What Is Net Operating Income?

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Building wealth through real estate involves more than renting out a property, flipping and selling a house, or buying into a Real Estate Investment Trust (REIT) and tallying every cashed check as income. Managing a real estate portfolio requires a number of hard and soft investments that cut into your bottom line, impacting your overall income.

When calculating your annual earnings and making decisions about your real estate investment portfolio, it’s essential to look at net operating income (NOI). But what is NOI, and how does it apply to your short- and long-term investment goals? 

Here’s a quick guide to better understand what net operating income is and how it applies to your real estate investments.

What Is Net Operating Income (NOI)?

In short, net operating income (NOI) is the total amount of money earned and reported every year after factoring in all operating expenses. This differs slightly from net income, which is all revenue minus all expenses, such as paying taxes, and not just those required for operating. A simple way to look at it is that NOI is your before-tax income.

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NOI is important for real estate investors because it is a valuation metric that helps you to understand and calculate the profitability of income-producing properties over time. Armed with this information, you can make informed decisions about your properties, such as how much to charge for rent in the new year.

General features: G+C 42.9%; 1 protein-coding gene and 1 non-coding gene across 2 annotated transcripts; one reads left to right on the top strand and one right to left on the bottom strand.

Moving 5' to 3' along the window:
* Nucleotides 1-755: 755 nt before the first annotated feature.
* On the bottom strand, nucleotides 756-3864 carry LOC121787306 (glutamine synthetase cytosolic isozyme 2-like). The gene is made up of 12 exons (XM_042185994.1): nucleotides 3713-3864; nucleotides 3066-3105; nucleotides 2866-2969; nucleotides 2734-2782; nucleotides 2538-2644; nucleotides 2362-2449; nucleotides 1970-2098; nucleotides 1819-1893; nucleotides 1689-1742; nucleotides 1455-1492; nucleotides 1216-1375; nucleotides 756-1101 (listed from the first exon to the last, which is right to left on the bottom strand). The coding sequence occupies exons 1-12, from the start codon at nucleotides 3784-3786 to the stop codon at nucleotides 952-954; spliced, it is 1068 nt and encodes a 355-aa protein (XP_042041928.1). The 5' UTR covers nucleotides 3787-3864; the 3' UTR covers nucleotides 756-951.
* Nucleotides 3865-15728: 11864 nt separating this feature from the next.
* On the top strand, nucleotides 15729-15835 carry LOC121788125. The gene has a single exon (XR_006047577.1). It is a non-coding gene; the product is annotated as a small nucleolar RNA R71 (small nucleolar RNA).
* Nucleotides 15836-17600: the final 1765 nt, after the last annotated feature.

How Do You Calculate Net Operating Income?

To determine your net operating income, you need to subtract all operating expenses from all revenue earned by your properties. It’s a simple calculation — real estate revenue minus operating expenses equals NOI.

For example, say you recently sold a home for $300,000, purchased by cash with $200,000, making your revenue on the property $100,000. However, you also spent $25,000 on improvements and $20,000 on real estate commissions and closing costs. To determine your NOI, you would subtract all those expenses – which come in at $45,000 – from your revenue of $100,000, meaning your NOI for this property was $55,000.

Calculating your NOI requires a few additional steps if you have a more extensive real estate portfolio, including rental properties that earn monthly or annual profits. You’ll start with your gross operating income, meaning the amount of money you would earn from all of your properties when fully leased, plus any additional income, such as that earned from parking spaces. Then, you’ll subtract operating expenses as well as vacancy and credit losses sustained when your property sits without a tenant. 

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What Expenses Should You Include in Calculating Your Net Operating Income?